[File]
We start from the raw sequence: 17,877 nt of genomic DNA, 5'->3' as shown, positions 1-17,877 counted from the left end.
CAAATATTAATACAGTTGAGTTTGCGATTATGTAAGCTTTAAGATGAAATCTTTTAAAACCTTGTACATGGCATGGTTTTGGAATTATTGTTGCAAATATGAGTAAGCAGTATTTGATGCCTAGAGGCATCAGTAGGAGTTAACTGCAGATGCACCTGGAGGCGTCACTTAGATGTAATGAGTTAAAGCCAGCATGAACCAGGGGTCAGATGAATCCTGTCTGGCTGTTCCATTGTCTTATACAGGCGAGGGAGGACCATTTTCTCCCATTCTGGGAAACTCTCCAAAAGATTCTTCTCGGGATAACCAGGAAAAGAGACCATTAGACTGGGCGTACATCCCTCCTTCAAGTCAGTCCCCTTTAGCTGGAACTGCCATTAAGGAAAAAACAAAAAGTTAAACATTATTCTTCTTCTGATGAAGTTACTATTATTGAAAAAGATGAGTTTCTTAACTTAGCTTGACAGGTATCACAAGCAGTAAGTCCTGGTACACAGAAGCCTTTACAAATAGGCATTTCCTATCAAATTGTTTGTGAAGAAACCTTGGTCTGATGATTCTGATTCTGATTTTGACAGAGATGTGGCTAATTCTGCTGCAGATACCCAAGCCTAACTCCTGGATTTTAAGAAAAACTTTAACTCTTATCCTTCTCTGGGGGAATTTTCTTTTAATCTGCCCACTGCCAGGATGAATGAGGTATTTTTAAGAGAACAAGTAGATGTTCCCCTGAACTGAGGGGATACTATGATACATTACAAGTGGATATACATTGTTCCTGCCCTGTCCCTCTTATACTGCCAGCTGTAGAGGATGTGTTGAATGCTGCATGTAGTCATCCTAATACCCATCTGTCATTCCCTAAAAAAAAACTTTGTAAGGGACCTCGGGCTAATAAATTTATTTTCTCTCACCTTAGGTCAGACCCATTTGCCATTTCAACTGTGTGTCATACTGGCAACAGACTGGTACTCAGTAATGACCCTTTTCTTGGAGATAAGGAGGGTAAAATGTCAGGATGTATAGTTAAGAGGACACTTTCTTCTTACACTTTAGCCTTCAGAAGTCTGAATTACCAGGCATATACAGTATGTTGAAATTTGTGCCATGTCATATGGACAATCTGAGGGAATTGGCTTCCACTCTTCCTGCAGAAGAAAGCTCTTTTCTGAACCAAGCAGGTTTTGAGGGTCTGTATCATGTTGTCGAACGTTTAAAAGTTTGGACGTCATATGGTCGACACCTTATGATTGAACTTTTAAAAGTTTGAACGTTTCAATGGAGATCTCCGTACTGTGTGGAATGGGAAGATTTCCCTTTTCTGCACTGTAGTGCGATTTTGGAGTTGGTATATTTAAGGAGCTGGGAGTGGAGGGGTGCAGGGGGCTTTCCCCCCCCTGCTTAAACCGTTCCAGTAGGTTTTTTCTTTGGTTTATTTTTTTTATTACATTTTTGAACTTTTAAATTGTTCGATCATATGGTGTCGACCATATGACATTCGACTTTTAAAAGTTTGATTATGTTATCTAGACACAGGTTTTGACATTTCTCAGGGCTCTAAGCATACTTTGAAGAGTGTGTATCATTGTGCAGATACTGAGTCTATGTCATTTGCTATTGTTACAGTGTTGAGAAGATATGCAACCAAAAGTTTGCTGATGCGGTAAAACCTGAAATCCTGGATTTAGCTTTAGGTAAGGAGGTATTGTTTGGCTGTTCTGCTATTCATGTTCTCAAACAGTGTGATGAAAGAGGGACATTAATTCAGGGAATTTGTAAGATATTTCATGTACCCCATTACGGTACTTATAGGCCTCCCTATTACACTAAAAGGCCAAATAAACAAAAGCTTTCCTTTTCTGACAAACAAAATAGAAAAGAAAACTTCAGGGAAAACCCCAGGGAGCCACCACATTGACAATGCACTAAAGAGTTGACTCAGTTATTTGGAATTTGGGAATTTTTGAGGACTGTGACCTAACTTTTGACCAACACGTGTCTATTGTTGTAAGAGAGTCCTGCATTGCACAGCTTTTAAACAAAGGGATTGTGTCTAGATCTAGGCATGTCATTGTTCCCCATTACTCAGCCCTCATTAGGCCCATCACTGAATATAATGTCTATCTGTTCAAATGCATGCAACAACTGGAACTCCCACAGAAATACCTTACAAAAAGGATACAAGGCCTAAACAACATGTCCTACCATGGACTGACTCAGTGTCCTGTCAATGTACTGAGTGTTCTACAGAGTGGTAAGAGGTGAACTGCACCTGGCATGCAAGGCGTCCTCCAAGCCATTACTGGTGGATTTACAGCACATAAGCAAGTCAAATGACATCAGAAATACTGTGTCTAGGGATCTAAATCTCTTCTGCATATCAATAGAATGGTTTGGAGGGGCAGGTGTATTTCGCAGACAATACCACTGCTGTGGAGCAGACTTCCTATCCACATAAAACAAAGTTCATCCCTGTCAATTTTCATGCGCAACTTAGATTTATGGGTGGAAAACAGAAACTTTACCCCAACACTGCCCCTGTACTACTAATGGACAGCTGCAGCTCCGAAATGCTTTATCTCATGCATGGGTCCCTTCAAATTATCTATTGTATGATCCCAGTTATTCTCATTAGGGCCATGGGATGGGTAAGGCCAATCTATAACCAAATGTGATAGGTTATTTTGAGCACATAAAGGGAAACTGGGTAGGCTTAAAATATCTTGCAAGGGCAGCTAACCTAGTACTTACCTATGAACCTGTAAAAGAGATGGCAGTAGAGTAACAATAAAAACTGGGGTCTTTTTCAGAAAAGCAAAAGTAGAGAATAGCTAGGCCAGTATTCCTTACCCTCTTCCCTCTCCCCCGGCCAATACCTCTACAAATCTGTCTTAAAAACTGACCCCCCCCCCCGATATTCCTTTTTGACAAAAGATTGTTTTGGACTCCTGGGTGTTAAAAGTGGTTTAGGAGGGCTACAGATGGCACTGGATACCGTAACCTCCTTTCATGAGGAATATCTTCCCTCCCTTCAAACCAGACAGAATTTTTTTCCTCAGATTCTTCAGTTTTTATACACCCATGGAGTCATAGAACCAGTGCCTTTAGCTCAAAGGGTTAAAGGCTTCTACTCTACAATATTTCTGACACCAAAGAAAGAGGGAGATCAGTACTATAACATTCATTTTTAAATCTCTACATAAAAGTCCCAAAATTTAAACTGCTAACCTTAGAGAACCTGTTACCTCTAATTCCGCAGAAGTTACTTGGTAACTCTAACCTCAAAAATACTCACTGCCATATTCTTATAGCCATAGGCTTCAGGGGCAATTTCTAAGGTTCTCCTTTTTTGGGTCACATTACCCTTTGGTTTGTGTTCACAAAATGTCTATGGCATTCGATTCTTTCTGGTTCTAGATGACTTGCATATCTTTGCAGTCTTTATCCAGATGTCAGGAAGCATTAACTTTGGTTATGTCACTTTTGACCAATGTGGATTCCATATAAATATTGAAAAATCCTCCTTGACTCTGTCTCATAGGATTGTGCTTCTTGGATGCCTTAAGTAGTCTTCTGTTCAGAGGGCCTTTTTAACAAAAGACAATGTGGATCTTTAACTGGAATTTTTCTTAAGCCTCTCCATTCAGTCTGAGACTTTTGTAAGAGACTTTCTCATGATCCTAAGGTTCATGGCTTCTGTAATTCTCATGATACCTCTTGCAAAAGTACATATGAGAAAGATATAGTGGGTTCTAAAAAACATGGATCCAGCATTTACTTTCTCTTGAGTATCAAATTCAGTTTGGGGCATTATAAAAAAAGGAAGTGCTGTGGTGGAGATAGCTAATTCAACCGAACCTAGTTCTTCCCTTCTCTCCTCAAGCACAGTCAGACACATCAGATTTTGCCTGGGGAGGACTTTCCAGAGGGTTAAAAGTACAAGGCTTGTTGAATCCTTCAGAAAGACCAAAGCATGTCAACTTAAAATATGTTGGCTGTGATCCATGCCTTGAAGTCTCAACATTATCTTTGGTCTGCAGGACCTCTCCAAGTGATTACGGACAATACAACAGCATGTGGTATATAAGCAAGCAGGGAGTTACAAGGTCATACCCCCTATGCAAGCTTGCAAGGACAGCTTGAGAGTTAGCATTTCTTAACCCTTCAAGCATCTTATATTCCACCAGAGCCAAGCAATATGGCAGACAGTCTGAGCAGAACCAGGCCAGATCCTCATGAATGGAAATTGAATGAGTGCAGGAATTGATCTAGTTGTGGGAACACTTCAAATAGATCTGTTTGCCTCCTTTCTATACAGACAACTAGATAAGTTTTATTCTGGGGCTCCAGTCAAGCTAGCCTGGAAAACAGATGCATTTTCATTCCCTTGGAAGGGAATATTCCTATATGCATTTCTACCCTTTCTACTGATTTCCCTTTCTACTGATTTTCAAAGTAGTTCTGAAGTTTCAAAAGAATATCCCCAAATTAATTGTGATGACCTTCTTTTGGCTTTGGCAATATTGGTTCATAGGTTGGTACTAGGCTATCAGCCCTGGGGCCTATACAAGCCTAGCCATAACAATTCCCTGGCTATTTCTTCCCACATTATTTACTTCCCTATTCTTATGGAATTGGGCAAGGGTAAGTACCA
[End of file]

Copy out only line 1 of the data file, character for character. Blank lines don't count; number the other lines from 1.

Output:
We start from the raw sequence: 17,877 nt of genomic DNA, 5'->3' as shown, positions 1-17,877 counted from the left end.